McConnell v FCC
The Court has issued the McConnell decision. Get it here. The main opinion is 171 pages, and pages 5-15 contain a summary of all the rulings. Each of the judges wrote separately on some issues. The Court also issued a ruling on the sealed material -- it appears that much of the information previously sealed must be refiled as part of the public record.
This is the summary (page number are included):
I. DESCRIPTION AND CHART OF THE COURT’S RULINGS
In light of the number of provisions in BCRA being challenged, the complexity of the
issues presented by each challenge, and the variety of positions and voting combinations
taken by the three judges on this District Court, we set forth a brief description and a chart,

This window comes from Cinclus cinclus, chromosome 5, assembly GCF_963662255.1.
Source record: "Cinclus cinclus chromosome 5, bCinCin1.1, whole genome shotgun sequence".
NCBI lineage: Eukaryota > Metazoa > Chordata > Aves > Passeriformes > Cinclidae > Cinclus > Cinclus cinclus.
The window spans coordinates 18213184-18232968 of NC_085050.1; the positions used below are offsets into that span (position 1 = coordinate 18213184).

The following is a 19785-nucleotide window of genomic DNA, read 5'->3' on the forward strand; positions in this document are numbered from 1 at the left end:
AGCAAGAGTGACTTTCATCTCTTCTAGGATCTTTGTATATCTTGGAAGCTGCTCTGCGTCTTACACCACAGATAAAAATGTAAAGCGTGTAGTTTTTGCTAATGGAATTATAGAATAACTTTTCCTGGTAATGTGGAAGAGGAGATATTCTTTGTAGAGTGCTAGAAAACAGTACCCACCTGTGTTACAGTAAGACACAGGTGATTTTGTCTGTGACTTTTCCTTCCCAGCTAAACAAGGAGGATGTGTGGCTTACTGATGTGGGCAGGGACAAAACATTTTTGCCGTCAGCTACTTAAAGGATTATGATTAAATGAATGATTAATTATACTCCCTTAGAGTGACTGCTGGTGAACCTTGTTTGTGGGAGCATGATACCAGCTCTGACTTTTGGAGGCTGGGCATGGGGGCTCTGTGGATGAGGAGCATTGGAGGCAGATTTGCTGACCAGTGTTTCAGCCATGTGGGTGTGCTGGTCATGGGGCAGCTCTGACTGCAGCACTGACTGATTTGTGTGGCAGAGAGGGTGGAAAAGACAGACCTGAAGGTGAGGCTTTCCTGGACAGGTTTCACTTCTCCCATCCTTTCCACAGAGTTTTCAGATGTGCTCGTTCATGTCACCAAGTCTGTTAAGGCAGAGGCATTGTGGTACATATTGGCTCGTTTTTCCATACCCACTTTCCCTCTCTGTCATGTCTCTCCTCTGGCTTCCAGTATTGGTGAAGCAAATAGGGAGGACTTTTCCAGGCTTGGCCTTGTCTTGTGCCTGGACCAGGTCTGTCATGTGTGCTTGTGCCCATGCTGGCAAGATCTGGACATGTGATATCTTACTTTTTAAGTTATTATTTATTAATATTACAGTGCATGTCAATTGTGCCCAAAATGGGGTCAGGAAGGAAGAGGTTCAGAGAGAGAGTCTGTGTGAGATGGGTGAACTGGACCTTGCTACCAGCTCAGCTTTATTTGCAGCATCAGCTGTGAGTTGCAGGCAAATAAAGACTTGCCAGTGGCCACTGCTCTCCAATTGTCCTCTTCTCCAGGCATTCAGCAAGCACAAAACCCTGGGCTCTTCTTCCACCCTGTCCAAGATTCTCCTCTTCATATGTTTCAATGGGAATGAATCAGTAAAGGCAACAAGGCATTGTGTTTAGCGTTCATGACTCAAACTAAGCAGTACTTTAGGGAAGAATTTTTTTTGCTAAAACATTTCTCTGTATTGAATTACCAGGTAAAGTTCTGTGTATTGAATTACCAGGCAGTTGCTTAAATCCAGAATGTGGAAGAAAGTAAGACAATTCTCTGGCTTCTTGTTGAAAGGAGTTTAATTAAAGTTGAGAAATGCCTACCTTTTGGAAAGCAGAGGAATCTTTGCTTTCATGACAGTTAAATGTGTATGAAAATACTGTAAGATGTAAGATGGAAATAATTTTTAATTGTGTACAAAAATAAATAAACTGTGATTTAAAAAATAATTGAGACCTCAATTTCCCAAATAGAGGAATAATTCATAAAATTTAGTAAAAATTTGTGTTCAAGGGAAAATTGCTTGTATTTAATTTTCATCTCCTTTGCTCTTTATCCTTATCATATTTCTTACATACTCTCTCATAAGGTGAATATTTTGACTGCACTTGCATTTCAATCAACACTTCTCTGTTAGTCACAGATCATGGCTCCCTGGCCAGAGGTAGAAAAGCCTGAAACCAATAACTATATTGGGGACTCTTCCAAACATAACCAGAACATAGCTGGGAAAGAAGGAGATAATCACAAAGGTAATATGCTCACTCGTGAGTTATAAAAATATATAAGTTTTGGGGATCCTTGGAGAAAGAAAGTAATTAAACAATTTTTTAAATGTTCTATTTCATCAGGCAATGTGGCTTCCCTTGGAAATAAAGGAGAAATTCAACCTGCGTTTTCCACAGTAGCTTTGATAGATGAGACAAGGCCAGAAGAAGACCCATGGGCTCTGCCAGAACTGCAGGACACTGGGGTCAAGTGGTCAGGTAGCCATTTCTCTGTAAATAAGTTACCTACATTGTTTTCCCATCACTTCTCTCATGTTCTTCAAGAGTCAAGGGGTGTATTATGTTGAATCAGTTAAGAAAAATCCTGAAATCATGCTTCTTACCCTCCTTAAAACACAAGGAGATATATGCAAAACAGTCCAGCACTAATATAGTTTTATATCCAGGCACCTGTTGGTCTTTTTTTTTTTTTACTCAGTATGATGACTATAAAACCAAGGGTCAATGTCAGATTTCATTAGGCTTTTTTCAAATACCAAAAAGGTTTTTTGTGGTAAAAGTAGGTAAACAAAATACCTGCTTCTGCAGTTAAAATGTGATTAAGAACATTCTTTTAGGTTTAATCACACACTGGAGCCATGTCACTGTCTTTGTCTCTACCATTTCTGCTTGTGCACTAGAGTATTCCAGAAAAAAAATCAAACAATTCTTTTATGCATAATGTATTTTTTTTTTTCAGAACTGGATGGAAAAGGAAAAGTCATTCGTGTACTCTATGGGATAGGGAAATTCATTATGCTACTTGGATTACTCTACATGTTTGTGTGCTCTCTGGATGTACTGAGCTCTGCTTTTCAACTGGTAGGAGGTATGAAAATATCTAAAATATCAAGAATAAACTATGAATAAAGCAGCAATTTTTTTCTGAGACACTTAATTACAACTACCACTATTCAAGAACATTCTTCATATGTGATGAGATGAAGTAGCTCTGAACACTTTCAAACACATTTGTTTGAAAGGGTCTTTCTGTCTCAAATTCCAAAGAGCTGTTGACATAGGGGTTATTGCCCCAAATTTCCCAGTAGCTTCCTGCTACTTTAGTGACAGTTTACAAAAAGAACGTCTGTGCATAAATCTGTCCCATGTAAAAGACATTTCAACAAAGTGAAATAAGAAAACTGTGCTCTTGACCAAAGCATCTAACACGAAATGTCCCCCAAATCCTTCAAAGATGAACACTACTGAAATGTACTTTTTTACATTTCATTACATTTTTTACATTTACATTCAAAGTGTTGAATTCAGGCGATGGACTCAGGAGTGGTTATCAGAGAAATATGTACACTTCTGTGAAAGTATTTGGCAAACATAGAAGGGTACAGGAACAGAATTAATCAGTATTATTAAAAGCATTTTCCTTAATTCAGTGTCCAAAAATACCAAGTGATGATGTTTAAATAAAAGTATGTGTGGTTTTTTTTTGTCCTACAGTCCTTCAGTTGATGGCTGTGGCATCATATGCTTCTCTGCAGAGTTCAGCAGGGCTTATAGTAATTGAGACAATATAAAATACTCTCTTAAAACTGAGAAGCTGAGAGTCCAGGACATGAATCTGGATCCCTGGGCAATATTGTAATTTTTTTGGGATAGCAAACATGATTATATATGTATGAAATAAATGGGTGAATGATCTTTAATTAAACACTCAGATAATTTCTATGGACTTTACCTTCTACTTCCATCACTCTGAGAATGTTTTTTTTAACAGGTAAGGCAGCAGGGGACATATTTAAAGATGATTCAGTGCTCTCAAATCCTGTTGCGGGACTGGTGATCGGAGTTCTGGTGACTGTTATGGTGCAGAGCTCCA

on a section by section basis, of the various rulings
A. Title I
Section 323(a) of BCRA bans national parties from soliciting, receiving, directing,
transferring, and spending nonfederal funds (i.e., soft money). Judge Henderson strikes this
section down as unconstitutional in its entirety. Judge Leon, for different reasons, files a
concurrence, joining with Judge Henderson, except with respect to the ban on national parties
from using (i.e., ?directing,? ?transferring,? and ?spending?) nonfederal funds (i.e., soft
money) for ?federal election activity? of the type defined in Section 301(20)(A)(iii). As to
that type of conduct, Judge Leon upholds the constitutionality of Congress’s ban on the use
of nonfederal funds by national parties for Section 301(20)(A)(iii) communications. Judge
Kollar-Kotelly upholds Section 323 (a) in its entirety. Accordingly, Judge Leon’s decision
regarding Section 323(a) controls.
Section 323(b) prohibits state parties from using nonfederal money for ?federal
election activities? as defined in Section 301(20)(A) of BCRA. Judge Henderson strikes